“Nope.” Georgie hit the button for the grinder and waited for it to finish before she spoke again. “Lucas comes close. He was adopted in a black-market baby ring, lived with Bobbie for a while before going back to his real mother, who then died and gave him back to Bobbie and Tony. Then Bobbie and Tony exploded, and they fought over him in court. His dad ended up having an affair with his stepdaughter, but no one knew Carly was related to Bobbie yet.”

She expertly set the filters into the pot and filled each pot with coffee grounds. “Maxie has my story, only she fights with Mac all the time. Lu’s mom had a nervous breakdown and went crazy, and her dad is a functioning alcoholic. There’s Kyle, but I’m not sure we’re really adopting him into the circle yet.”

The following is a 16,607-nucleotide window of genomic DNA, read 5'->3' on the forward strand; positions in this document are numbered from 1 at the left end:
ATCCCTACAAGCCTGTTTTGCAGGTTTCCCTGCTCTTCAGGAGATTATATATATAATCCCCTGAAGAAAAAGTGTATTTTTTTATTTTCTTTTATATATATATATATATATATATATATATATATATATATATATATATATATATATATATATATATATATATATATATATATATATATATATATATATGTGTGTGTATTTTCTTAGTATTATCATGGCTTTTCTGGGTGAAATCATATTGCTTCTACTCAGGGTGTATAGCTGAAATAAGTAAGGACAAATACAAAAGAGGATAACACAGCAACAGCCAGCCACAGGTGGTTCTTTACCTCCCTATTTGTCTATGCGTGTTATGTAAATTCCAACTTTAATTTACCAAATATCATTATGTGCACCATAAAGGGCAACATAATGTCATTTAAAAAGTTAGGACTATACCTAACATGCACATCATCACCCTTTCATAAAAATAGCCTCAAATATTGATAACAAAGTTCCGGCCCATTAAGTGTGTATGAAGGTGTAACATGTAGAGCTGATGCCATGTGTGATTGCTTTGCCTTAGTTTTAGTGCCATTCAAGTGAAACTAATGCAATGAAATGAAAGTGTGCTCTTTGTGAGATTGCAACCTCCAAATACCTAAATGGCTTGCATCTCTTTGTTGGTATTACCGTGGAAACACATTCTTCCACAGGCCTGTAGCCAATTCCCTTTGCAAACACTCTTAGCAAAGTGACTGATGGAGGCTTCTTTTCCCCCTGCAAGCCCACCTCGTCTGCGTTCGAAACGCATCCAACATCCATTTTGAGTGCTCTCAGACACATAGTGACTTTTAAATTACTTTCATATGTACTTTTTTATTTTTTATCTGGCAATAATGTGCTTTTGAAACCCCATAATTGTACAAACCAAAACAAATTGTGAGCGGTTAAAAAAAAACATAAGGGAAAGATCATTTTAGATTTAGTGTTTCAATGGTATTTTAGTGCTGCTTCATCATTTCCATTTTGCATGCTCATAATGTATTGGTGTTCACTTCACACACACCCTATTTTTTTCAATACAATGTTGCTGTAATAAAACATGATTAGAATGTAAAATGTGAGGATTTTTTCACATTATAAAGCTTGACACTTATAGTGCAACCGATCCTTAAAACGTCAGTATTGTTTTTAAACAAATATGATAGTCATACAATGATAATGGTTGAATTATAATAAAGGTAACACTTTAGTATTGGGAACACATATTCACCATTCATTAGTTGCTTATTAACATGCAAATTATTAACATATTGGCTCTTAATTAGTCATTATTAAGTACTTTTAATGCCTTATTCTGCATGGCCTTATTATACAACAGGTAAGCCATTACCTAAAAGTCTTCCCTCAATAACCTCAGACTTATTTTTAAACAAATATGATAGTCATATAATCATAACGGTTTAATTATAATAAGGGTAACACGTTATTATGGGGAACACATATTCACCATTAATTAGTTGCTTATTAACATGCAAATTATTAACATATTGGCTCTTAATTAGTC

Brooke raised her brows. “Maybe there’s something in the water here.”

“Seriously,” Georgie snorted. “Kyle’s actually normal because his parents are just divorced, still live in Port Charles, and then dragged him into court every year until last year when he turned eighteen. But he’s an asshole, so he doesn’t count.”

She took a deep breath and looked at Brooke. “I’m sorry your mom shoved you up here, but if you give us a chance, maybe it won’t suck so much.”

“Yeah, that’s what Dillon said. He said you and Lucas were okay, Maxie was a pain, and he’s not convinced what sort Kyle is yet.” She laughed. “And apparently, Lulu is crazy.”

“That sums it up. C’mon, let me show you how to fill out the tickets because Penny’s way isn’t right.”

Morgan Penthouse: Living Room

Justus slid his finger over the amount at the bottom of the retainer agreement Sonny had handed him. “This is…a lot of money.”

“I know you said you weren’t interested in leaving Philadelphia, and I get that you’ve got a new baby. A wife.” Perched on Jason’s green sofa, Sonny leaned forward. “And there’s no hard feelings if you decline. I just wanted to make sure you knew how much we valued you. How much you saved our asses.”